8.3: Solid Figures

Difficulty Level: At Grade Created by: CK-12

Introduction

The Awards

“Rather than medals, I think it would be really cool if we used a pyramid as an award,” Jose said at lunch on Monday.

“I don’t. A medal is what is traditional and I think we should stick with medals,” Travis disagreed.

“Well, medals are so flat. I like the idea of being different. Besides, this is our first Olympics we could make our award interesting and unique,” Marcy added in.

“What about a prism instead? Something cool like pentagonal prism. I’ll draw my idea out and then we can take a look at it,” Jose said taking out a piece of paper and pencil.

“What is that?” Marcy asked leaning over his shoulder.

“A pentagonal prism,” Jose said.

“Nope, you have the faces and edges all wrong.”

How many faces and edges are there in a pentagonal prism? When working with solid figures, there are patterns that can help you to figure out this information. At the end of this lesson you will need to figure out the parts of a pentagonal prism.

What You Will Learn

In this lesson you will learn how to do the following skills.

• Classify solid figures.
• Identify and count faces, edges and vertices of solid figures.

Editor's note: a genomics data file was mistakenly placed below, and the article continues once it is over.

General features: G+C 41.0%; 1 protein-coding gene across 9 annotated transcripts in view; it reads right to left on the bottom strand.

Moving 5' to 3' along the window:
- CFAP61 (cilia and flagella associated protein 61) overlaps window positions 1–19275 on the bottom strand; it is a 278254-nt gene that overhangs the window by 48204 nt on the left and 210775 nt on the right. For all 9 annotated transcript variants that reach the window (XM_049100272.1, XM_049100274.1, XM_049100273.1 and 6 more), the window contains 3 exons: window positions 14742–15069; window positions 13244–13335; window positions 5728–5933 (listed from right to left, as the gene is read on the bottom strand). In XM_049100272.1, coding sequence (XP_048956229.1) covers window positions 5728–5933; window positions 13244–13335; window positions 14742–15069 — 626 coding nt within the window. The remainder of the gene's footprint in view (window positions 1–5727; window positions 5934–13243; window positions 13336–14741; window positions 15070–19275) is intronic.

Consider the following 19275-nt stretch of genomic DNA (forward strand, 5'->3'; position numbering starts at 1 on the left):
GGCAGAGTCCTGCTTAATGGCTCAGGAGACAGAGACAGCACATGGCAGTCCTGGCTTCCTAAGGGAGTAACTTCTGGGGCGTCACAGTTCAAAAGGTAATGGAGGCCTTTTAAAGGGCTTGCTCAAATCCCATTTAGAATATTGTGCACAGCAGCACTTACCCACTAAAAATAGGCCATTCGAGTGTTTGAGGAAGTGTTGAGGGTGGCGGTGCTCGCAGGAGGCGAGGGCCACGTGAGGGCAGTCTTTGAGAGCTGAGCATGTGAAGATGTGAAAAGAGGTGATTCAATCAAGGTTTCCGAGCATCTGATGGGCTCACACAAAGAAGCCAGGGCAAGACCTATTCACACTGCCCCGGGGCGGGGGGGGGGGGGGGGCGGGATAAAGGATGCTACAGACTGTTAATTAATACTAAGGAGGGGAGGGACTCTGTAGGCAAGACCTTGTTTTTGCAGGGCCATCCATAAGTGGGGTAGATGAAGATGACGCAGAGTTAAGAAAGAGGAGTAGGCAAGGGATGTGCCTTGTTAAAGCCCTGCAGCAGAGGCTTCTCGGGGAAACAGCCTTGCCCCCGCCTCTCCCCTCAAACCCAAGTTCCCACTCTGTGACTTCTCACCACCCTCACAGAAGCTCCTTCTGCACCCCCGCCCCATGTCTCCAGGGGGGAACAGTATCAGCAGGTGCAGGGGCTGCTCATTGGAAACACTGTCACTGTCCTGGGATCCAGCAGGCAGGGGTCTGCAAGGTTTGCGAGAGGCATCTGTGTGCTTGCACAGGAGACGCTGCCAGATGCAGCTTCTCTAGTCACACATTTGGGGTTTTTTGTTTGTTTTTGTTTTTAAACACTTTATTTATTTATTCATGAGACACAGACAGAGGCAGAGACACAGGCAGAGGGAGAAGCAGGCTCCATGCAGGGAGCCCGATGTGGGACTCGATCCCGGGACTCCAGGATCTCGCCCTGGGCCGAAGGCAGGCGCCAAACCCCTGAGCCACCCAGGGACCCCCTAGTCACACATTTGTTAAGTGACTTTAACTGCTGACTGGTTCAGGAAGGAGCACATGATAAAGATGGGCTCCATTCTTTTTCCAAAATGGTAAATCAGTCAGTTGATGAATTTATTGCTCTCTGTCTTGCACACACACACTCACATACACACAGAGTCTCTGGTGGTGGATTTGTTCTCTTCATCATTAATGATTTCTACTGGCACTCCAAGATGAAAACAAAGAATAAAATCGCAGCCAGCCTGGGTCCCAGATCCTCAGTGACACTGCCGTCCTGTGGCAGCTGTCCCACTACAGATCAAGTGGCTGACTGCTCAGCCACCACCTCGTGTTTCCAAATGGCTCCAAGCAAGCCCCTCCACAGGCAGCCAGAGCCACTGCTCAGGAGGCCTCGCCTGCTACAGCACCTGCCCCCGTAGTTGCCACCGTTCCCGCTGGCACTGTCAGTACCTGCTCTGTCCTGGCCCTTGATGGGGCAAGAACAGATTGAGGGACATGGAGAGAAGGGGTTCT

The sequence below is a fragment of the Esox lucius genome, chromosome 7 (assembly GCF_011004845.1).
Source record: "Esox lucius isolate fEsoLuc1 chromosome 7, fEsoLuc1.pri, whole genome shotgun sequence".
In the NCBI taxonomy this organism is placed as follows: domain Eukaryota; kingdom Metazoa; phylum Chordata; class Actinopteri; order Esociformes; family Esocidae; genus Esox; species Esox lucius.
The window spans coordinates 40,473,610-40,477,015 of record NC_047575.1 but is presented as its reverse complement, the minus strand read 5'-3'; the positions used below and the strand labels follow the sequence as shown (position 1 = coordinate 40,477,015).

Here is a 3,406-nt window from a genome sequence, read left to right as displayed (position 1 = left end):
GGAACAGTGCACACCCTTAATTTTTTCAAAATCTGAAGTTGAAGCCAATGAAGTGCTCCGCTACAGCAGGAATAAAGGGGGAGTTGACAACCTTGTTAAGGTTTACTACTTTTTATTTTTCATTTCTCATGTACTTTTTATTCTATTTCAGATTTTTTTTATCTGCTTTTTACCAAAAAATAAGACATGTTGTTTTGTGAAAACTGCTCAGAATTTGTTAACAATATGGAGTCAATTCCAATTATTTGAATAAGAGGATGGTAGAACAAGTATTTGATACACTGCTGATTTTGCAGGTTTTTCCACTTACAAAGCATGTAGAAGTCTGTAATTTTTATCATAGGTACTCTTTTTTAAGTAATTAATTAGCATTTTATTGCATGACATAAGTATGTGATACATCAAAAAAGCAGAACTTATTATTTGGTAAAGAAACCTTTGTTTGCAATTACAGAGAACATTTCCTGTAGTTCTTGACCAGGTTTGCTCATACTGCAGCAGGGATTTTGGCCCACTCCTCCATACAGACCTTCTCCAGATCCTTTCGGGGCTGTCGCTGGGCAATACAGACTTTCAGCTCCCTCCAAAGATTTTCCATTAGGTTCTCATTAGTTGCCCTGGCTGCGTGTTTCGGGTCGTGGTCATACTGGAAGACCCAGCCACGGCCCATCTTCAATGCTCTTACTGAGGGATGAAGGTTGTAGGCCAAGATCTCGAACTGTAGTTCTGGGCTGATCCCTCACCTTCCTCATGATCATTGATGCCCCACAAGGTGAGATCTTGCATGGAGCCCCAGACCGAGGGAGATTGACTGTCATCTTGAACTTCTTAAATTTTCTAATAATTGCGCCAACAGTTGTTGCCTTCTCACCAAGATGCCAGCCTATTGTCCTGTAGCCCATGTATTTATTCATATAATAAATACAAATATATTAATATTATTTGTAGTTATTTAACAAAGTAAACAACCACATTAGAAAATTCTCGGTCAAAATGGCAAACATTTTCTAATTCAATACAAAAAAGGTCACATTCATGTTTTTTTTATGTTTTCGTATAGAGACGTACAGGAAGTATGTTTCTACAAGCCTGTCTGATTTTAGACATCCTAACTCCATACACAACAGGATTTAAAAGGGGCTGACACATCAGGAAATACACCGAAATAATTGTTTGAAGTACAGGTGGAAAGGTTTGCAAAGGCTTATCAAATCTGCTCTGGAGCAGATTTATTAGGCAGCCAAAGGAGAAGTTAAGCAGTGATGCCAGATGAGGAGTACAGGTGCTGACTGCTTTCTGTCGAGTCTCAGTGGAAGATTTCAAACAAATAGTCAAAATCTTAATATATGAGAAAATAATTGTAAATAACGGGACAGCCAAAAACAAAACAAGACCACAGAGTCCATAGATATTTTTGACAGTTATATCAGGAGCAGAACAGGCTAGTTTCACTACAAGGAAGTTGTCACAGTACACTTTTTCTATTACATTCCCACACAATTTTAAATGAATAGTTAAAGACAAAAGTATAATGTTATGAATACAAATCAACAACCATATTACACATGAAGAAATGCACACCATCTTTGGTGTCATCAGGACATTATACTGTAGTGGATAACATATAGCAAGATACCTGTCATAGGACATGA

• Sketch representations of solid figures as perspective or top – front – side views.
• Identify patterns and describe relationships among the number of edges, vertices and faces of solid figures.

Teaching Time

I. Classify Solid Figures

In this lesson we will examine solid figures. Solid figures are shapes that exist in three-dimensional space. Unlike plane shapes, which have only length and width, solid figures have length, width, and height. We will learn to identify solid figures and their properties. Let’s take identifying solid figures.

Here are three different prisms. Notice that there are two common congruent bases-hexagons, pentagons and triangles here, and the sides are made up of rectangles. We call these a hexagonal prism, a pentagonal prism and a triangular prism. Notice that the key with prisms is that the sides are rectangles.

Another type of solid figure is called a pyramid. A pyramid has a base and triangular sides that meet at a single vertex. We identify a pyramid according to its base. Here are some pyramids.

There are other solid figures too that have circles in them. Here is an example of a cylinder and a cone and a sphere.

II. Identify and Count Faces, Edges and Vertices of Solid Figures

Solid figures have faces, edges and vertices. We can use the number of faces, edges and vertices to identify the solid figures.

What is a face?

A face is the flat side of a solid figure. Faces are in the form of plane shapes, such as triangles, rectangles, and pentagons.

What is an edge?

An edge is the place where two faces meet. Edges are straight; they cannot be curved.

What is a vertex?

Vertices or a vertex is the point where edges meet. We often think of them as the points of a figure.

We can identify the three parts of a solid by looking at the following diagram.